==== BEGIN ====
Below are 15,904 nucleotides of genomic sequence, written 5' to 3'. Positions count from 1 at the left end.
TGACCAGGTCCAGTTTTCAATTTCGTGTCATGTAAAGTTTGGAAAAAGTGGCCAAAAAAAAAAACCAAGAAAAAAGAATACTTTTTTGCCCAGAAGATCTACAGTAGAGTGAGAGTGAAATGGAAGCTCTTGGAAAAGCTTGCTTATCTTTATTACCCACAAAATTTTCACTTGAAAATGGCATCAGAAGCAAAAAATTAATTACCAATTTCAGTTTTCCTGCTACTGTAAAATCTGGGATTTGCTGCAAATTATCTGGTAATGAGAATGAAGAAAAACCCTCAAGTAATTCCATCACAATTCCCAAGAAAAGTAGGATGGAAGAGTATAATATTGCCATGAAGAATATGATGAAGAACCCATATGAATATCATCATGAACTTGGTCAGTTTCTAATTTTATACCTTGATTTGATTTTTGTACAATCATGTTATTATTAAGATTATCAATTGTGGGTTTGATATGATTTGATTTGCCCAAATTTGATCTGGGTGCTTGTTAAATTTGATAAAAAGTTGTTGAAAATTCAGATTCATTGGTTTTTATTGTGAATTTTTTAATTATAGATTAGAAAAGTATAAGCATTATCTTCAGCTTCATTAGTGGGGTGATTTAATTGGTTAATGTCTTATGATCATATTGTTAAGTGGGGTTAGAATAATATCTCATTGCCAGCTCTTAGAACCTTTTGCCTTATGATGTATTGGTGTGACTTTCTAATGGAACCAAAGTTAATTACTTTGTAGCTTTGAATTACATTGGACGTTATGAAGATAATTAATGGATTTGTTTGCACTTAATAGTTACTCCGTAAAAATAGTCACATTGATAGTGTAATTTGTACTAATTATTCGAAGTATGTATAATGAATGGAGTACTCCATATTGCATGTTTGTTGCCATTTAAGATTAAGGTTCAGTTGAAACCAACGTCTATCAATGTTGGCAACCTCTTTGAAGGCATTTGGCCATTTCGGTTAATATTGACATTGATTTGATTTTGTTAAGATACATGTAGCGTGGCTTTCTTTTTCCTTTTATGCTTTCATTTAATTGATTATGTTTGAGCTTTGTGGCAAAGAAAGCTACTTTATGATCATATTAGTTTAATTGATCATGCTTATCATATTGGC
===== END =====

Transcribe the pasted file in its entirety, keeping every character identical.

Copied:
Below are 15,904 nucleotides of genomic sequence, written 5' to 3'. Positions count from 1 at the left end.
TGACCAGGTCCAGTTTTCAATTTCGTGTCATGTAAAGTTTGGAAAAAGTGGCCAAAAAAAAAAACCAAGAAAAAAGAATACTTTTTTGCCCAGAAGATCTACAGTAGAGTGAGAGTGAAATGGAAGCTCTTGGAAAAGCTTGCTTATCTTTATTACCCACAAAATTTTCACTTGAAAATGGCATCAGAAGCAAAAAATTAATTACCAATTTCAGTTTTCCTGCTACTGTAAAATCTGGGATTTGCTGCAAATTATCTGGTAATGAGAATGAAGAAAAACCCTCAAGTAATTCCATCACAATTCCCAAGAAAAGTAGGATGGAAGAGTATAATATTGCCATGAAGAATATGATGAAGAACCCATATGAATATCATCATGAACTTGGTCAGTTTCTAATTTTATACCTTGATTTGATTTTTGTACAATCATGTTATTATTAAGATTATCAATTGTGGGTTTGATATGATTTGATTTGCCCAAATTTGATCTGGGTGCTTGTTAAATTTGATAAAAAGTTGTTGAAAATTCAGATTCATTGGTTTTTATTGTGAATTTTTTAATTATAGATTAGAAAAGTATAAGCATTATCTTCAGCTTCATTAGTGGGGTGATTTAATTGGTTAATGTCTTATGATCATATTGTTAAGTGGGGTTAGAATAATATCTCATTGCCAGCTCTTAGAACCTTTTGCCTTATGATGTATTGGTGTGACTTTCTAATGGAACCAAAGTTAATTACTTTGTAGCTTTGAATTACATTGGACGTTATGAAGATAATTAATGGATTTGTTTGCACTTAATAGTTACTCCGTAAAAATAGTCACATTGATAGTGTAATTTGTACTAATTATTCGAAGTATGTATAATGAATGGAGTACTCCATATTGCATGTTTGTTGCCATTTAAGATTAAGGTTCAGTTGAAACCAACGTCTATCAATGTTGGCAACCTCTTTGAAGGCATTTGGCCATTTCGGTTAATATTGACATTGATTTGATTTTGTTAAGATACATGTAGCGTGGCTTTCTTTTTCCTTTTATGCTTTCATTTAATTGATTATGTTTGAGCTTTGTGGCAAAGAAAGCTACTTTATGATCATATTAGTTTAATTGATCATGCTTATCATATTGGC